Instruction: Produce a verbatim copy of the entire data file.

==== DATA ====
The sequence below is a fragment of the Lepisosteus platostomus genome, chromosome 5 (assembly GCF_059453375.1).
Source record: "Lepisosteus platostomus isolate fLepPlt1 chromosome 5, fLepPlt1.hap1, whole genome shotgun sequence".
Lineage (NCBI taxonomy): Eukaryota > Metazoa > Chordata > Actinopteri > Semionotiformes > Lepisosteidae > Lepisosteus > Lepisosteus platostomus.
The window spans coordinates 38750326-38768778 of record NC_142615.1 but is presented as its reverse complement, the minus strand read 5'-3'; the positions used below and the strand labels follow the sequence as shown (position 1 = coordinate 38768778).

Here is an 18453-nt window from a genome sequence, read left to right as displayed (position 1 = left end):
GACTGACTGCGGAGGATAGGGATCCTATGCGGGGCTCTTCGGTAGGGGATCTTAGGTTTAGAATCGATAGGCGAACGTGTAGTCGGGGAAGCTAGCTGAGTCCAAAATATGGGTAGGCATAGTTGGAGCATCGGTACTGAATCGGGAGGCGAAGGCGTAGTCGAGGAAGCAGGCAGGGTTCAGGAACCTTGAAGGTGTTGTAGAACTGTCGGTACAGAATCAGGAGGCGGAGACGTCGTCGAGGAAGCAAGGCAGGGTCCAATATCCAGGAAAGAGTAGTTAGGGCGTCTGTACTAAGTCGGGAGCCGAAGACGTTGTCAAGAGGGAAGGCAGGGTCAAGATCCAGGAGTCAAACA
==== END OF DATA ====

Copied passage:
The sequence below is a fragment of the Lepisosteus platostomus genome, chromosome 5 (assembly GCF_059453375.1).
Source record: "Lepisosteus platostomus isolate fLepPlt1 chromosome 5, fLepPlt1.hap1, whole genome shotgun sequence".
Lineage (NCBI taxonomy): Eukaryota > Metazoa > Chordata > Actinopteri > Semionotiformes > Lepisosteidae > Lepisosteus > Lepisosteus platostomus.
The window spans coordinates 38750326-38768778 of record NC_142615.1 but is presented as its reverse complement, the minus strand read 5'-3'; the positions used below and the strand labels follow the sequence as shown (position 1 = coordinate 38768778).

Here is an 18453-nt window from a genome sequence, read left to right as displayed (position 1 = left end):
GACTGACTGCGGAGGATAGGGATCCTATGCGGGGCTCTTCGGTAGGGGATCTTAGGTTTAGAATCGATAGGCGAACGTGTAGTCGGGGAAGCTAGCTGAGTCCAAAATATGGGTAGGCATAGTTGGAGCATCGGTACTGAATCGGGAGGCGAAGGCGTAGTCGAGGAAGCAGGCAGGGTTCAGGAACCTTGAAGGTGTTGTAGAACTGTCGGTACAGAATCAGGAGGCGGAGACGTCGTCGAGGAAGCAAGGCAGGGTCCAATATCCAGGAAAGAGTAGTTAGGGCGTCTGTACTAAGTCGGGAGCCGAAGACGTTGTCAAGAGGGAAGGCAGGGTCAAGATCCAGGAGTCAAACA